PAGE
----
Now, anyone who tried to watch IndyCar online over the past few years knows just how unreliable their service actually was and how bad the product was. I’ve complained about it a lot. It buffered, stuttered, froze and sometimes just gave up working at all. It did get better in 2010, a more reliable useable service. The focus then shifted to the actual coverage, which took the IMS Radio Network and overlaid the audio over some apparently random camera shots unconnected to what IMSRN were discussing. They weren’t even TV pictures – they seemed to be set-up shots as the camera got into position ready for the director to go to them. So many times we looked at an empty track or a pointless helicopter shot where the cars were too small to see anything.
All this and yet… it was still better than nothing. I and others always said it was better than nothing. Now we have nothing. The chances of watching any live IndyCar this year seem remote. I will try to catch a Justin.tv stream or others elsewhere, but if they get shut down, that’s it. In the UK, coverage is provided by Sky Sports 3 which is an expensive channel to obtain if like me you don’t already have Sky installed. You can only use Sky’s web streaming service if you are already a subscriber to their TV service. That option is out of the window for many of us.
This was a decision from Comcast/NBC who own the Versus network which hosts IndyCar in the US. What’s particularly sad is that IndyCar had already mentioned last season (via Twitter?) that for 2011 their service would be improved. There is evidence that’s actually the case because members of their free fan club ‘IndyCar Nation’ – which you had to join to watch streaming last year – received an email the other day announcing a new live timing and scoring system, a new live track map showing car positions, new pre and post-event videos and an integrated Twitter feed. It looks for all the world like the rug was pulled from under them.
GT1 WC and Superleague Formula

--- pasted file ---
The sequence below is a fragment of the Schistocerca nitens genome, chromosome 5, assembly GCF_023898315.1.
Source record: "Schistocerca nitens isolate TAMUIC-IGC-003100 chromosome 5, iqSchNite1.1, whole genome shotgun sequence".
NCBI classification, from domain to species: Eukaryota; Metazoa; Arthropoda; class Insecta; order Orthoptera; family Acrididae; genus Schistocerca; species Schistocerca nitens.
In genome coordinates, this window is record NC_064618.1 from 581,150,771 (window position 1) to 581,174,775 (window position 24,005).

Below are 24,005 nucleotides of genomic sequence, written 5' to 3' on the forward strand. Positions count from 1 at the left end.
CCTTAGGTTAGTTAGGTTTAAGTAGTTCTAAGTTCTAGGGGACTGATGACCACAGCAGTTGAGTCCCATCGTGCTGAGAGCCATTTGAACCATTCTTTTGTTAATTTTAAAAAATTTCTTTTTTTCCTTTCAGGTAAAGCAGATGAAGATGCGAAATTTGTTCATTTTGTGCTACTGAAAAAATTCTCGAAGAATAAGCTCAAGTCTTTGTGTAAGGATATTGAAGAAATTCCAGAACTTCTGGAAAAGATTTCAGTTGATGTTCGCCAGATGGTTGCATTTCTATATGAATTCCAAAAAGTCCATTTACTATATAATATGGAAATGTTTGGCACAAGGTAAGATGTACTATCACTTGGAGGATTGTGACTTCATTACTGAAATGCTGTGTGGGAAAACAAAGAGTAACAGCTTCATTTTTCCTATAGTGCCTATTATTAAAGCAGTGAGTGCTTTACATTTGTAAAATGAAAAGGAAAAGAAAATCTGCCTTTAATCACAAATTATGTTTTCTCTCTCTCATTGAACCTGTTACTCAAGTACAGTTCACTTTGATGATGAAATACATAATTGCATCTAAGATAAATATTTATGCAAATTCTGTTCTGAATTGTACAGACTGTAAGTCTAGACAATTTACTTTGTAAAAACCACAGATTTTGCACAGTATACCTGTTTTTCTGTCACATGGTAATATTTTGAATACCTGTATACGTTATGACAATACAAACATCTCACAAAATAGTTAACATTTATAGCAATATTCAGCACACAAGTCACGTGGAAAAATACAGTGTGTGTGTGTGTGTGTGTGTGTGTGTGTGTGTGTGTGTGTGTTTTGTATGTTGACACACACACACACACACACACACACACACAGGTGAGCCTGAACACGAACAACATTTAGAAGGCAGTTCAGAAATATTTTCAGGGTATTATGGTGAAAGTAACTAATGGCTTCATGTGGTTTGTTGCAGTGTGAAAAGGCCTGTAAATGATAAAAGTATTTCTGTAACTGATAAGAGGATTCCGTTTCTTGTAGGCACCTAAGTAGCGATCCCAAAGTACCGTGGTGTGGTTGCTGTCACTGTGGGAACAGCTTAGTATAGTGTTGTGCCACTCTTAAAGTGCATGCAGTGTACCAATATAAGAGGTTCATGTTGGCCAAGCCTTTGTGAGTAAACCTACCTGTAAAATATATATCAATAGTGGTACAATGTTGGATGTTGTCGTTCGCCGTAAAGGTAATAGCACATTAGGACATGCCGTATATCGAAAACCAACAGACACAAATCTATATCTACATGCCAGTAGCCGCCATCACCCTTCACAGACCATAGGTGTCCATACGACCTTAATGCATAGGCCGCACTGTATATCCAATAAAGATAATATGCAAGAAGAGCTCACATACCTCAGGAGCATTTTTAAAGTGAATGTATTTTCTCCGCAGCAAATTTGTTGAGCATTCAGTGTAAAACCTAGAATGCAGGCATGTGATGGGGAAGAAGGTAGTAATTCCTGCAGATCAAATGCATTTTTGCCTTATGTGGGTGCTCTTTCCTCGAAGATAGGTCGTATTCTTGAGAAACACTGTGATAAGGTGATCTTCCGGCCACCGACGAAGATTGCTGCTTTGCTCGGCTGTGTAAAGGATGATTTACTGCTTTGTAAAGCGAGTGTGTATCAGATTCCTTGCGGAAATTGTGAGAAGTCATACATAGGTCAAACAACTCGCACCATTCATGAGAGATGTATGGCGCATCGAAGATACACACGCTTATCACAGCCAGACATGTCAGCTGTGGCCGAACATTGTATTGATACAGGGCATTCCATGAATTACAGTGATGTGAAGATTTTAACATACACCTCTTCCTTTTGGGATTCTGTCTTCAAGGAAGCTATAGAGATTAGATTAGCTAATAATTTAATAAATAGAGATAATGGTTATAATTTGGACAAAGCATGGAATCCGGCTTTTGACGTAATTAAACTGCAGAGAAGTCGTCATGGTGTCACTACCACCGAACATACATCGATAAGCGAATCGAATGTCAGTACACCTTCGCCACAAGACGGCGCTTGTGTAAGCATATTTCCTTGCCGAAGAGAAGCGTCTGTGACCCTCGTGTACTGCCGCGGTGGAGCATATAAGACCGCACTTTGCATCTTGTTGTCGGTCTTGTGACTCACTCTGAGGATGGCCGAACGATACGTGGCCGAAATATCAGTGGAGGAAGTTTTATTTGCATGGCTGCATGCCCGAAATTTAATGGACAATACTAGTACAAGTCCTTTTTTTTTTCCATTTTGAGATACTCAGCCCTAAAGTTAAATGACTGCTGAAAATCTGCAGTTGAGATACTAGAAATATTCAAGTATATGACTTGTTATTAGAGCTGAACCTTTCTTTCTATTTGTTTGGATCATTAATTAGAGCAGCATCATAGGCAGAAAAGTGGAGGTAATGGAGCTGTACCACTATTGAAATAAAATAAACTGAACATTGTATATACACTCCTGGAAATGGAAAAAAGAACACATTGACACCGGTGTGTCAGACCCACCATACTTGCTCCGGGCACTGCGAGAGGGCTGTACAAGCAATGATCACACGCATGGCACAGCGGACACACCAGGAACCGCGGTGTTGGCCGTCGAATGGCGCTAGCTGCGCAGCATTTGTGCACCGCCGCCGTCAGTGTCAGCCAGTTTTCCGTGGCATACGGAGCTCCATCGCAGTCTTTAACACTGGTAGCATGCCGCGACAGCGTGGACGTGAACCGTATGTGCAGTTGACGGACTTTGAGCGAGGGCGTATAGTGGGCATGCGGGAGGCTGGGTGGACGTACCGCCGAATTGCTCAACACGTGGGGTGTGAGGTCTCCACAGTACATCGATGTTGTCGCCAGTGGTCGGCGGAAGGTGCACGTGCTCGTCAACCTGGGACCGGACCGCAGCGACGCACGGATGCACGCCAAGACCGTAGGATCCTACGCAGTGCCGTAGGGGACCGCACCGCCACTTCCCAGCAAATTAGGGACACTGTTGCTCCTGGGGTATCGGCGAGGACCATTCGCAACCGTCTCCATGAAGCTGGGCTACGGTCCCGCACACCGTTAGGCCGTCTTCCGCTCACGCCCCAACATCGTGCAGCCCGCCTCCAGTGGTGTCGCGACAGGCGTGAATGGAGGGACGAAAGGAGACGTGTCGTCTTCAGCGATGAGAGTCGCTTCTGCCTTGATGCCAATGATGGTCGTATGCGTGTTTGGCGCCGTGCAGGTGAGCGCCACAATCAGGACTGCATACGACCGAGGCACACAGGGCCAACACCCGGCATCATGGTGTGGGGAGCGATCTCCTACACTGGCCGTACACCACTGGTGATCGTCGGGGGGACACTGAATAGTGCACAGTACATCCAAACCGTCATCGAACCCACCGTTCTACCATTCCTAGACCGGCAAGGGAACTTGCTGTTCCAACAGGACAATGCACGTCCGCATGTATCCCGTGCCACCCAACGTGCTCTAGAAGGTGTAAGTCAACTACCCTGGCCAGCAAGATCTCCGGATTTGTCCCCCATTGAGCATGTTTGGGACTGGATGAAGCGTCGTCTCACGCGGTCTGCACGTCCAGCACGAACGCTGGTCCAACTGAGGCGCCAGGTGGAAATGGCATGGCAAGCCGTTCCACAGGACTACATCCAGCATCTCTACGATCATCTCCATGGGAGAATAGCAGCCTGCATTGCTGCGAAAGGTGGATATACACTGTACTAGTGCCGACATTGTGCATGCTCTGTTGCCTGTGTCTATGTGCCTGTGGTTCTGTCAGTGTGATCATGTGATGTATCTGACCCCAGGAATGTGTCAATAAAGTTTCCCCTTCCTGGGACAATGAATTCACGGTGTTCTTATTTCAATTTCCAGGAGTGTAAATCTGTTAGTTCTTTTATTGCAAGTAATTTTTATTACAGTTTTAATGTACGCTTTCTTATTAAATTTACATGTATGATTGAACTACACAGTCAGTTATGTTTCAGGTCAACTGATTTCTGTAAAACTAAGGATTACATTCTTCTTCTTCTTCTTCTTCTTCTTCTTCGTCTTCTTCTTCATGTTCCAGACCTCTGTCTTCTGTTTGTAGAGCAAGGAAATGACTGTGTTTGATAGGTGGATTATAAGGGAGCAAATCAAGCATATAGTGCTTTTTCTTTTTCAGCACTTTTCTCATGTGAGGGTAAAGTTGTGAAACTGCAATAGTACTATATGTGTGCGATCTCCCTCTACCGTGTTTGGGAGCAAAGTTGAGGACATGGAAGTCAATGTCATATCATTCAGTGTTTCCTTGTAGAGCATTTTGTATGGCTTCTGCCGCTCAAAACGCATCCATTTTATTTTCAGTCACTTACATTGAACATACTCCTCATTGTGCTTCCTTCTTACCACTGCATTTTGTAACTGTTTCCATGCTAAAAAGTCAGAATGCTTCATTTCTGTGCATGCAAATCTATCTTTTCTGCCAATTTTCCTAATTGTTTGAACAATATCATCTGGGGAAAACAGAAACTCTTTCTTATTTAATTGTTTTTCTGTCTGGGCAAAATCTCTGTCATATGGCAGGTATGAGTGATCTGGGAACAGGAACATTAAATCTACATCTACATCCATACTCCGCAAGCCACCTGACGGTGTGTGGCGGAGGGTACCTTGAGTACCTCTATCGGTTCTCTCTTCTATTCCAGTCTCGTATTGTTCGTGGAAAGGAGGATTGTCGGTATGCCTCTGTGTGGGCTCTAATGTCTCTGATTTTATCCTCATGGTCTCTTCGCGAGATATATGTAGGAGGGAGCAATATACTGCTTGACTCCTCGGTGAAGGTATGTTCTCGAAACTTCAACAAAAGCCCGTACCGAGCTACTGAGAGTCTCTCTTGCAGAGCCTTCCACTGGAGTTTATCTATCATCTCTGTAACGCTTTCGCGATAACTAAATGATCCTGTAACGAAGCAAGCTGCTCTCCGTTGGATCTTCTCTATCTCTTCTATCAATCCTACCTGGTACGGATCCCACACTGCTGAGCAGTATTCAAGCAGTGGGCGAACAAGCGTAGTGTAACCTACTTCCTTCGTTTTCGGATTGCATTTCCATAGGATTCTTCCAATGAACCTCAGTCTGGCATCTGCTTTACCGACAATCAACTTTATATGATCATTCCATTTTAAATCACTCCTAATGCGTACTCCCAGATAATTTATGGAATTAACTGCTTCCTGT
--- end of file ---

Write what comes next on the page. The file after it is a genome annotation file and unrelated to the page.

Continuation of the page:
The FIA GT1 World Championship and Superleague Formula are two series which do web coverage very well. Both offer the exact same product as appears on the TV screen, as a free web feed. You get the same pictures, the same commentary, the same pit reports. A1GP used to do the same thing. I highly recommend trying out their services. What’s even better is something I’ve not seen since Champ Car did it a few years ago. The races are archived! I’ve not yet watched much of the 2010 FIA GT1 World Championship but I plan to go back through that archive and watch every race.
You might say these series are watched by far fewer people than either ALMS or IndyCar. You’d be right. That doesn’t mean the latter series can’t learn from them. If I had my way every series would have live TV, live web streaming, and past races available on their websites. That includes Formula 1 as well, which is currently hiding behind the excuse of ‘licensing agreements’ despite FOM holding copyright on every broadcast (check the post-race credits). For some series I’d pay a nominal, non-bank-breaking fee, too.
That way none of us would have to resort to illicit streams or torrent downloads – and I think even the streaming and torrenting communities would rejoice at that.
– Two posts from Allen at Grab Bag Sports, the first following the initial announcements and the second citing sports offering web coverage.
– Pressdog on the process behind the Comcast/NBC management decisions.
– Meesh captures the immediate reaction of most IndyCar fans who rely on streaming to watch the races live.